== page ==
Further details of these and other aspects of the present invention will be apparent from the detailed description and figures included below.

DESCRIPTION OF THE DRAWINGS

Reference is now made to the accompanying figures depicting aspects of the present invention, in which:

FIG. 1 is a schematic cross-sectional view of a gas turbine engine;

FIG. 2 is a schematic front view of a fuel injection system in accordance with a particular aspect of the present invention, which can be used in a gas turbine engine such as shown in FIG. 1;

FIG. 3 is a partial perspective view of a manifold ring of the fuel injection system of FIG. 2;

FIG. 4 is a cross-sectional view of the fuel injection system of FIG. 2, taken along lines 4-4 in FIG. 3;

FIG. 5 is a cross-sectional view of the fuel injection system of FIG. 2, taken along lines 5-5 in FIG. 3; and

FIGS. 6A-C are partial perspective views of various steps of the manufacture of a heat shield of the fuel injection system of FIG. 2.

DETAILED DESCRIPTION OF THE PREFERRED EMBODIMENTS

FIG. 1 illustrates a gas turbine engine 10 generally comprising, in serial flow communication, a fan 12 through which ambient air is propelled, a compressor section 14 for pressurizing the air, a combustion section 16 in which the compressed air is mixed with fuel atomized into a combustion chamber 17 by a fuel injection system comprising a fuel injection assembly 20, the mixture being subsequently ignited for generating hot combustion gases before passing through a turbine section 18 for extracting energy from the combustion gases.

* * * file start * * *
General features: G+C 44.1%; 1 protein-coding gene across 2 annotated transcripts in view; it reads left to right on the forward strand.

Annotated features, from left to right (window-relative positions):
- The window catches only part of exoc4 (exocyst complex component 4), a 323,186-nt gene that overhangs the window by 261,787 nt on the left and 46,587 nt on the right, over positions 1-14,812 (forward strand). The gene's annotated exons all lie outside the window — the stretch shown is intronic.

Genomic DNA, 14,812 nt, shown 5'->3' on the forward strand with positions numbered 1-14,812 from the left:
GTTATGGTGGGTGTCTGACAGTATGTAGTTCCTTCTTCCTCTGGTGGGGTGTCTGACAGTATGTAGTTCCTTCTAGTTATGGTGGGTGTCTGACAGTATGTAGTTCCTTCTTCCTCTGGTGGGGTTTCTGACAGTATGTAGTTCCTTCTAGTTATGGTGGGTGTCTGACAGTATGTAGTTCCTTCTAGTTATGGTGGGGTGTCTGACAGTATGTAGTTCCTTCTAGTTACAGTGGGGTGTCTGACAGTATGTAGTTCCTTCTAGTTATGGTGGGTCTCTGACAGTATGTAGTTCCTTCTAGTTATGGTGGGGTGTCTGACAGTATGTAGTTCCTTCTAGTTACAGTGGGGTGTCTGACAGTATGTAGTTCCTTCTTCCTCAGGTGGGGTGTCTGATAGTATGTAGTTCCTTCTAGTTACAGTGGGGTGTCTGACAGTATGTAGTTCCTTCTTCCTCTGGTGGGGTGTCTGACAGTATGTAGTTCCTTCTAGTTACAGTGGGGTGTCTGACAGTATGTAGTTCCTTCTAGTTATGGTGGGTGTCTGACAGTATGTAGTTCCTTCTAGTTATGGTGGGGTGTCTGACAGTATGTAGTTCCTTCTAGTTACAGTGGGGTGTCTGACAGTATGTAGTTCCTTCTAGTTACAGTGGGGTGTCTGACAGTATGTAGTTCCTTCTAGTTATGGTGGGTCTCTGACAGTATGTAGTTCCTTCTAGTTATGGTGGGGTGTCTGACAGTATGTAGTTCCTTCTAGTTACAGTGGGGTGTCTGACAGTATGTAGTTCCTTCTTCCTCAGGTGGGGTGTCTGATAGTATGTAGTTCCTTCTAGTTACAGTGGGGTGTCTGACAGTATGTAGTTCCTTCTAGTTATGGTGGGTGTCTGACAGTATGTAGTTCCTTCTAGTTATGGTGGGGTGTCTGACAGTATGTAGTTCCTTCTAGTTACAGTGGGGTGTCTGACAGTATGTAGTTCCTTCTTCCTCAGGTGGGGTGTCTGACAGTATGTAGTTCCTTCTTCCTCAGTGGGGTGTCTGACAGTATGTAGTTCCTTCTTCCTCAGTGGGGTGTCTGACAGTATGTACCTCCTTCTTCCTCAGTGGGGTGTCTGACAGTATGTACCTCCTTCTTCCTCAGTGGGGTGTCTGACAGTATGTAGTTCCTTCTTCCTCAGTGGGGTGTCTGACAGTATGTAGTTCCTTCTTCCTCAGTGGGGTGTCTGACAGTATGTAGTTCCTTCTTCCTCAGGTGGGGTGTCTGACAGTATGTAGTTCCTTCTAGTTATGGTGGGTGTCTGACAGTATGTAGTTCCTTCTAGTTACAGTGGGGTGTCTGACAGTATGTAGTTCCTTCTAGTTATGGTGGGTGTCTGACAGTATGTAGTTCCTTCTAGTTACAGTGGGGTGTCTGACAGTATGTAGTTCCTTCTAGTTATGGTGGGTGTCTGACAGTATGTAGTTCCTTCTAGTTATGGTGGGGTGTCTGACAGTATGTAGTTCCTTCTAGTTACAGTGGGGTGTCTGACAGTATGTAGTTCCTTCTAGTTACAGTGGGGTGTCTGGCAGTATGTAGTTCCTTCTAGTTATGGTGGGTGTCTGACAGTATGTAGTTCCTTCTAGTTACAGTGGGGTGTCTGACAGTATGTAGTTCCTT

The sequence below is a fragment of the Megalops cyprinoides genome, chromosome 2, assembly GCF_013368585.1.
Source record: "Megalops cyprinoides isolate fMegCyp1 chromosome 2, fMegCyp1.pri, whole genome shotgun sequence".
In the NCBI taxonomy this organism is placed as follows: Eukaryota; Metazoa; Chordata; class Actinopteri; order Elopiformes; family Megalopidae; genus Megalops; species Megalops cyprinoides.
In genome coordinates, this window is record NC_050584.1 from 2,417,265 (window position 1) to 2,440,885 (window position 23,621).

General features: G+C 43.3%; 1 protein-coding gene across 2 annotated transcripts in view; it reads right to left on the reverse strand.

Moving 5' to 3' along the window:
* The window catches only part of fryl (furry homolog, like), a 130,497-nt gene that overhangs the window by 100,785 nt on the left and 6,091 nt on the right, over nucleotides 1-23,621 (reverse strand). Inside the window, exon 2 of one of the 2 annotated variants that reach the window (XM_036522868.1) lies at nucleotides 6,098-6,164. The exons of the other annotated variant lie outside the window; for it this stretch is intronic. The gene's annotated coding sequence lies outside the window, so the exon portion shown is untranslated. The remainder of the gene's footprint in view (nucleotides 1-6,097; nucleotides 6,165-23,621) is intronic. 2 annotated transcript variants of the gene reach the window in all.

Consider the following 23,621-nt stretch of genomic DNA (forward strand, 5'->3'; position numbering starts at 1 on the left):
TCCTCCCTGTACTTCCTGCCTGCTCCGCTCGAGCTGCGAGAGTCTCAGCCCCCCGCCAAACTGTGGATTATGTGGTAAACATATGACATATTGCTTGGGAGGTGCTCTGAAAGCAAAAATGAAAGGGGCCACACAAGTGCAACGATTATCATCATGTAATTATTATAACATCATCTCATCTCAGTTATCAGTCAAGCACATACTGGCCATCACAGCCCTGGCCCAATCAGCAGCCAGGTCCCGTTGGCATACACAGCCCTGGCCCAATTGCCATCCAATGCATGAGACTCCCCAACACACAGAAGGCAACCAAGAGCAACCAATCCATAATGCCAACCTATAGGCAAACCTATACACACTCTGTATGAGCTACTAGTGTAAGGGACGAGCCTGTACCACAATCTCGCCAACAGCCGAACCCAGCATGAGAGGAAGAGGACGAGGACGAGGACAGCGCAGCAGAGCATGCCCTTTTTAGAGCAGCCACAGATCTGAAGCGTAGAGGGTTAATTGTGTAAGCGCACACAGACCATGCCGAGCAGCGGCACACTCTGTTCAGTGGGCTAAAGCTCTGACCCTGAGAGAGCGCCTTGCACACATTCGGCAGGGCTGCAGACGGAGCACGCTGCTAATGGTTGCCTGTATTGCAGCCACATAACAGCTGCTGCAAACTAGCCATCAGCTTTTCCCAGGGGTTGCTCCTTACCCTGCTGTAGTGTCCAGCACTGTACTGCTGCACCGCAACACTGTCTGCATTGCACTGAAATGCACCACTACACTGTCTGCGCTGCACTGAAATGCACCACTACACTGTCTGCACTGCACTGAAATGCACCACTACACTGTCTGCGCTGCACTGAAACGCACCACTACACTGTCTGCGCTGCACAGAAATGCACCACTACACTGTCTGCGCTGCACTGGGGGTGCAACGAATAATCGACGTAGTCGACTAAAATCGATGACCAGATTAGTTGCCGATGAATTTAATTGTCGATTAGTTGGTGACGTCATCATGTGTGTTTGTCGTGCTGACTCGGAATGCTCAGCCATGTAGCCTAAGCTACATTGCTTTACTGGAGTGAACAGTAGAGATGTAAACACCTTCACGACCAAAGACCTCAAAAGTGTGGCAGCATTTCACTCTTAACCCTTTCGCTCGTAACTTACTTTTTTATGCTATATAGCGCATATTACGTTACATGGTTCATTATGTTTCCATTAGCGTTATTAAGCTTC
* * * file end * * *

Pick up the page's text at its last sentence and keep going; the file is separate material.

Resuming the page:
Referring to FIG. 2, the fuel injection assembly 20 comprises an annular fuel manifold ring 22 generally disposed adjacent the combustion chamber 17 (see FIG. 1) of the engine 10, and mounted via several integral attachment lugs 28 to an appropriate support structure. The manifold ring 22 comprises a plurality of fuel injector spray tip assemblies 24 thereon, which atomize the fuel for combustion. The spray tip assemblies 24 can be directly mounted to the annular fuel manifold ring 22, i.e. without being interconnected thereto through corresponding nozzle stems. A fuel inlet pipe 30 provides at least one fuel feed to the manifold ring 22, which then distributes the fuel to the spray tip assemblies 24.